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Old 19th October 2011, 12:25 PM   #41
vdB is offline vdB  Netherlands
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One way to approach the software side is to define an XML schema (XSD) describing the supported XO building blocks (channels, filters), their configuration options, and the ways they can, and hence cannot, be combined. XML documents that match it can serve as the files describing your XO design, which can be saved, shared with others etc.

The essential part then is to find a way to translate these XMLs to instruction sets that can be executed by the DSP board, and preferably vice versa as well. Not sure if the latter is very feasible though.

One advantage is that it would turn the ultimate goal of the GUI's XO design section into one of manipulating the contents of an XML file. Especially for a POC this part could temporarily be replaced by any tool that is capable of doing this.

Also, it could simplify the task of converting XO/filter designs made in other tools, as one wouldn't have to worry about the target DSP's internals. Valid XML would be all the converter has to produce.

Anyway, just my two cents...
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Old 28th October 2011, 05:58 AM   #42
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For anyone who's been shying away from Cortex M0 as DSP because the packages aren't quite DIY-friendly enough, this will come as welcome relief :

NXP Cortex-M0 Microcontrollers in High-Volume TSSOP and SO Packages Target 8/16-bit Applications :: NXP Semiconductors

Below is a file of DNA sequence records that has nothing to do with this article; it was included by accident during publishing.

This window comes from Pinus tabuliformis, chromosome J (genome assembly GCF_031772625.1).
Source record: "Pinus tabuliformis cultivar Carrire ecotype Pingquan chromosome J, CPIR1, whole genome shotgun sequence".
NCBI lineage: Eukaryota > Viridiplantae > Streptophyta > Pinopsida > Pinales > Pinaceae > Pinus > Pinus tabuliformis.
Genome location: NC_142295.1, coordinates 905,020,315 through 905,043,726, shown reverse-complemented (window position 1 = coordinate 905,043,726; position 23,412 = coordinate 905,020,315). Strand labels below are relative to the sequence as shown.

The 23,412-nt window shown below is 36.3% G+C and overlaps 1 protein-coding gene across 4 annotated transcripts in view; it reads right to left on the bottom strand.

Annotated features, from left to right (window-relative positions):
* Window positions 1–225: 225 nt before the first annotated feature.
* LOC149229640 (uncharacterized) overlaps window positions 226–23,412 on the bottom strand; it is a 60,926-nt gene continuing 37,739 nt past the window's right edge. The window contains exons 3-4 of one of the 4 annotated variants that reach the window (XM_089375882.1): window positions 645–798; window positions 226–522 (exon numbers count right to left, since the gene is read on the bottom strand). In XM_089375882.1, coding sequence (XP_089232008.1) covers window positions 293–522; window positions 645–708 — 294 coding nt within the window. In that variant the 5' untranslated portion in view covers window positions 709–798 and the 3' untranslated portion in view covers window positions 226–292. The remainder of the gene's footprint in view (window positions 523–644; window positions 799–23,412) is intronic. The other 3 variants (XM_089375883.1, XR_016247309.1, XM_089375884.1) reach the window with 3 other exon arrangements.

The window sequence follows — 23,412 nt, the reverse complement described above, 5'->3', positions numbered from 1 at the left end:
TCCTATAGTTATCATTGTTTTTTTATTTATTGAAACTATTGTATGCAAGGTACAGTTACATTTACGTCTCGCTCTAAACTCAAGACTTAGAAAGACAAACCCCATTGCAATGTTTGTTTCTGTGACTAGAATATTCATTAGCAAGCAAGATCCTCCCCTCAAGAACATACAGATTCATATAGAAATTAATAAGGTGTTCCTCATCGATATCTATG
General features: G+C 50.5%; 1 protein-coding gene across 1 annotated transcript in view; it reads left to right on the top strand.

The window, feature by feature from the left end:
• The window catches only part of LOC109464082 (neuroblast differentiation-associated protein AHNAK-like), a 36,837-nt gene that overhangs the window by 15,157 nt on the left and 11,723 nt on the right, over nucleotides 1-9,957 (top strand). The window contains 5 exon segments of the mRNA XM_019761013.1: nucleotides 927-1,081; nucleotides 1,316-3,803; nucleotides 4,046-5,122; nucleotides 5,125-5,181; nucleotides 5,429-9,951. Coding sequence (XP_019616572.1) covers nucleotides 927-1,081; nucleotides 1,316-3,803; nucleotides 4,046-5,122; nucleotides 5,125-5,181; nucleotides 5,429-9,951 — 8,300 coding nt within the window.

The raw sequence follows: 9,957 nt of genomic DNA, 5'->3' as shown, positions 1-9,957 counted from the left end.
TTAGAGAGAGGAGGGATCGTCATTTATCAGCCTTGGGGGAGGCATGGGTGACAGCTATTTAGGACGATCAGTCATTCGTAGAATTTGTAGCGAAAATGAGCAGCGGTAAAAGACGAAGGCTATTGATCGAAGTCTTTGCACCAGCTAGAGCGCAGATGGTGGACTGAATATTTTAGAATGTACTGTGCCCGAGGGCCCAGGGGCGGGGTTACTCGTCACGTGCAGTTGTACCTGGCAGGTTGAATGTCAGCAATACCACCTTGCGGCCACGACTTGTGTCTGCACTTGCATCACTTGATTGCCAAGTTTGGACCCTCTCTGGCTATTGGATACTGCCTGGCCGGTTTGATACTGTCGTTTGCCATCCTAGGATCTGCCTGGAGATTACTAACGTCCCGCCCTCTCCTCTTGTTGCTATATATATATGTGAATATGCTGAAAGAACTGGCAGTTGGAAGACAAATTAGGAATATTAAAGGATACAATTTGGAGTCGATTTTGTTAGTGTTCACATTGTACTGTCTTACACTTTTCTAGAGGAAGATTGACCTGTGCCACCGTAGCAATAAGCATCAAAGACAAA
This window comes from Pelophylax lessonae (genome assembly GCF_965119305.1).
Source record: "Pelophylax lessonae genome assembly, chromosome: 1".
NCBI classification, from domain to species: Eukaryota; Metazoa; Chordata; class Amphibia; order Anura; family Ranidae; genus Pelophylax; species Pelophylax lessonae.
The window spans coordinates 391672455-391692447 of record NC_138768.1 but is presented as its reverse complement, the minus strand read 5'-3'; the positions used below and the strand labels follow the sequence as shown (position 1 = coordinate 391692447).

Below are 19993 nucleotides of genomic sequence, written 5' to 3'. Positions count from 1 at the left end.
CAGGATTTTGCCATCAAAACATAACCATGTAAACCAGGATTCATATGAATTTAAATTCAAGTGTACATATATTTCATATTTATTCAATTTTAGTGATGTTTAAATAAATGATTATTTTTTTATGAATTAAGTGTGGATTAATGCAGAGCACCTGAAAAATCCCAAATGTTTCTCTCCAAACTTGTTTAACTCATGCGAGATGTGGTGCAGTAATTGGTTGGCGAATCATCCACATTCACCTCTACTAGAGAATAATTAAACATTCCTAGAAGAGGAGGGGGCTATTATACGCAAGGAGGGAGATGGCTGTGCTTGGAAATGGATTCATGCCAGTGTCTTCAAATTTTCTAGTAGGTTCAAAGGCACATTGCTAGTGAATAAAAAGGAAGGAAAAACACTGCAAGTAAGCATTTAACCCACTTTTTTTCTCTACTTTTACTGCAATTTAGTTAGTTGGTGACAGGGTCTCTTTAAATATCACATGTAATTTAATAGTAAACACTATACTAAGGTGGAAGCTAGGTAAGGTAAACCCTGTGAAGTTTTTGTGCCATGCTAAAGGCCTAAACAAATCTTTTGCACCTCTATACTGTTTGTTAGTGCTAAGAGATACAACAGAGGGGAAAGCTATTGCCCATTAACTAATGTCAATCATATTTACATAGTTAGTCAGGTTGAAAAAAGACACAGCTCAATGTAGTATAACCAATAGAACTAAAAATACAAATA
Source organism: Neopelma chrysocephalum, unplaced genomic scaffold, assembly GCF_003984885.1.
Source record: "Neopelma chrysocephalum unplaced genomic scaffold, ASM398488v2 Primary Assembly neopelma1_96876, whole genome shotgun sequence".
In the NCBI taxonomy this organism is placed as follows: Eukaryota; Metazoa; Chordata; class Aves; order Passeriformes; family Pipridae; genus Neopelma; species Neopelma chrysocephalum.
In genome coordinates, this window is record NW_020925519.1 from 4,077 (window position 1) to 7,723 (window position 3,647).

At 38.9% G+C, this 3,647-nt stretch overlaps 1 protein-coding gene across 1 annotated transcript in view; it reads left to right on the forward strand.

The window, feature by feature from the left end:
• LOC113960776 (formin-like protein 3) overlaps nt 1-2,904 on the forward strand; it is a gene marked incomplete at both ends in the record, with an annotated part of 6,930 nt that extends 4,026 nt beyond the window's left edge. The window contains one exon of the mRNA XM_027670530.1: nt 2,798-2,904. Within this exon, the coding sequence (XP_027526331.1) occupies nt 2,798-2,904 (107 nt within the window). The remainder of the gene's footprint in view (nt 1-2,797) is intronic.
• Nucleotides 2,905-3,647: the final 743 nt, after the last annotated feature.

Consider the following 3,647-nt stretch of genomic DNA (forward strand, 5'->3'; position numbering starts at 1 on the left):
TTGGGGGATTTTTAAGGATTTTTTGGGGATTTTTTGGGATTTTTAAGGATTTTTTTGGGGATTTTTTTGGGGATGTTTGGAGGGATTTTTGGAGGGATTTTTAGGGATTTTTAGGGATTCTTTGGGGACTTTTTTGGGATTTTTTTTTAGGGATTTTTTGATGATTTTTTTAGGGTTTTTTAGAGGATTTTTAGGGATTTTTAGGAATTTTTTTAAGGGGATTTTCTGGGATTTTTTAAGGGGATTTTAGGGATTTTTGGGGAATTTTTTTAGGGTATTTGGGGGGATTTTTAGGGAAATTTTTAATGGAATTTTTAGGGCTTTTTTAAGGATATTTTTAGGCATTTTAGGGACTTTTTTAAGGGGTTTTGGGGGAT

NXP I reckon is the DIYers friend - who on earth apart from a DIYer would be designing with a DIL28 0.6" pitch package MCU? (Datasheets weren't available last time I checked.)
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Old 8th November 2011, 07:04 AM   #43
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More details from ARM on the DIL Cortex M0s :

Hey Hobbyists, dust off your breadboards - DIP package is back; - ARM Community
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Old 13th November 2011, 11:39 PM   #44
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NXP now has the updated datasheet which includes the 20- and 28-pin M0 parts. Oddly though if you go looking for it on the M0 microcontrollers section, you hit a 404 error

http://www.nxp.com/documents/data_sh...1_12_13_14.pdf
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Old 15th November 2011, 02:16 AM   #45
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Here's an illuminating chat with an EDA guru about the way computing is being constrained to move in the direction of lower power - of course, using ARM.

Gary Smith EDA talks about the state of the ARM industry ARMdevices.net
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Old 15th November 2011, 08:51 PM   #46
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I saw the video showing Gary Smith in post #45 above. Liked the idea of "instant on, normally off" computing. Liked the idea of the current drain becoming the most important specification. Got amazed when he described a 400 MHz clock as ideal nowadays, and Gigahertz clocks to be considered as a joke. I liked the idea of the PC reducing to a niche, in front of mobile phones, tablets and new generation computing devices becoming mainstream. However, I could not catch the objection about the Cloud at 9:22 in the video. Can someboby explain it to me ?

Where do we go, actually ?
A quad core Cortex-A7 accompanied by a PowerVR SGX, both clocked at 400 MHz nominal, that you can push to 800 MHz ?

Worth looking at BeagleBone, basing on a TI AM3358 ARM, currently single core Cortex-A8. http://www.ti.com/product/am3358